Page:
The Rapture of Raptors
If, when you think of Big Birds, you can only imagine one that is yellow and from Sesame Street, you need to read on…!
Raptors play an important ecological role in the natural habitat by keeping the prey populations under control.
There are over 560 species of raptors worldwide and are found on every continent except Antarctica.
They range from the Andean Condor, the largest, with a wingspan of 3 metres and weighing up to 15 kilos to the Elf Owl, the smallest, with a wingspan of 26.5 centimetres and weighing up to 40 grams.
They are fast, strong and have sharp eyesight and sharp talons! They hunt live prey in the main, but vultures and condors clean up the landscape by eating carrion.
Some interesting facts…
Did you know raptors have a ratchet mechanism in the tendons of their toes, so they can carry prey long distances without using the energy in their muscles?
The Peregrine Falcon is the fastest animal on earth when in a stoop, reaching speeds of up to 320 kilometres per hour!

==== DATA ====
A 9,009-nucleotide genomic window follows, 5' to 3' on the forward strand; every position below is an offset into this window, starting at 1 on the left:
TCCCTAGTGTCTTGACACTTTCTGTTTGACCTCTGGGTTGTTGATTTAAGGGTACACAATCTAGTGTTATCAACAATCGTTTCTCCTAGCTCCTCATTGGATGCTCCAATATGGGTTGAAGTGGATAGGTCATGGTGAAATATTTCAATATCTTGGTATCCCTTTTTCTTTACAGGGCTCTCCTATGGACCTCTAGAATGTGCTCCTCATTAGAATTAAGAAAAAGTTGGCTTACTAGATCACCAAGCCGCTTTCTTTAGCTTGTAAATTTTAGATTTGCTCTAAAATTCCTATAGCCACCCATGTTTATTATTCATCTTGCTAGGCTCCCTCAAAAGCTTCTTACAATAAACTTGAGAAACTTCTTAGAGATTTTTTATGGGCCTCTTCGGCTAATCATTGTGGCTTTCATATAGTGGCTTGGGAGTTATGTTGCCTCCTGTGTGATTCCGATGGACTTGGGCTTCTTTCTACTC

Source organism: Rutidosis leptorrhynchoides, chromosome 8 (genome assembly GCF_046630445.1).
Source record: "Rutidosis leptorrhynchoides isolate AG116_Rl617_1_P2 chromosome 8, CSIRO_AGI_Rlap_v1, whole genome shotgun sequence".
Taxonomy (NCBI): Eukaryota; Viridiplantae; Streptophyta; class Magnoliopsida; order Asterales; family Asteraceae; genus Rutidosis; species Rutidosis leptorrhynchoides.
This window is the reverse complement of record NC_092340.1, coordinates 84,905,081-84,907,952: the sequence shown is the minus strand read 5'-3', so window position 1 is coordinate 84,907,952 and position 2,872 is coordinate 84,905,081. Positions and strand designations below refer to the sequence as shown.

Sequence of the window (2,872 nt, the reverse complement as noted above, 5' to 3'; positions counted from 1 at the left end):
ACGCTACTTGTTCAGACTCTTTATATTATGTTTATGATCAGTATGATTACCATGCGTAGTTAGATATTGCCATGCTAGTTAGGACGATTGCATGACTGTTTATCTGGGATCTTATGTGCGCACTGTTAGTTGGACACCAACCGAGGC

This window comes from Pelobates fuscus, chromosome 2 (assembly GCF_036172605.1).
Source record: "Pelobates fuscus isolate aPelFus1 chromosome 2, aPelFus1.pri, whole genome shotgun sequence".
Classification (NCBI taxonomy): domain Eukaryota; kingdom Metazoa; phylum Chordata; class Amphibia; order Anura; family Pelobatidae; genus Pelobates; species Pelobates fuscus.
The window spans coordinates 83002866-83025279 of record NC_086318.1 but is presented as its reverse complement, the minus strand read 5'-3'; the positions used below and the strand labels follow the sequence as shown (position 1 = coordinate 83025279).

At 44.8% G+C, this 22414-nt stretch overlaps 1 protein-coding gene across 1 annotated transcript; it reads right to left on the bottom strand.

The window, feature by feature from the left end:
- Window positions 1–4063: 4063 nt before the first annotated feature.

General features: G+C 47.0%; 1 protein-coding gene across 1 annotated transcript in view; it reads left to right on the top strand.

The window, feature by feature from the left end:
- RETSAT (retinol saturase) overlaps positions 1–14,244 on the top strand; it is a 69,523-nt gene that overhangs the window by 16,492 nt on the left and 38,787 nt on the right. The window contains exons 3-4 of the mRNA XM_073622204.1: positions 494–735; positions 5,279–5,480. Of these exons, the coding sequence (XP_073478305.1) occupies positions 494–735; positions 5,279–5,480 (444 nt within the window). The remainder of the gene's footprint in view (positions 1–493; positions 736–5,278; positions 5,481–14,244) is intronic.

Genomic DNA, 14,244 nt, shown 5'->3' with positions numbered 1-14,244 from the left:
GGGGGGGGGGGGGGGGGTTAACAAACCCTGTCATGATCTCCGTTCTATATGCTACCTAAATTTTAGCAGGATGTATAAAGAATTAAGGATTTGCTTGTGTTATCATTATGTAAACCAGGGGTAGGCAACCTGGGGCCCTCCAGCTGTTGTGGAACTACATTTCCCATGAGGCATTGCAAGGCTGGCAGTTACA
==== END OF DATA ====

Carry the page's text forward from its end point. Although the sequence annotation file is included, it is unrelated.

Most raptors are solo hunters except for Harris Hawk which is notable for its behavior of hunting cooperatively in packs. They are known as ‘Wolves of the Sky’ in their native countries.
The Gyrfalcon is one of the largest falcons and is known to reuse nesting sites, some of which have been found to be over 2,500 years old.
The more I read about these magnificent birds the more I want to know. If you want to know more, at the time of writing we have many books on birds of prey in stock for you to browse.
Contributed by Theresa
(Published 30th Jun 2022)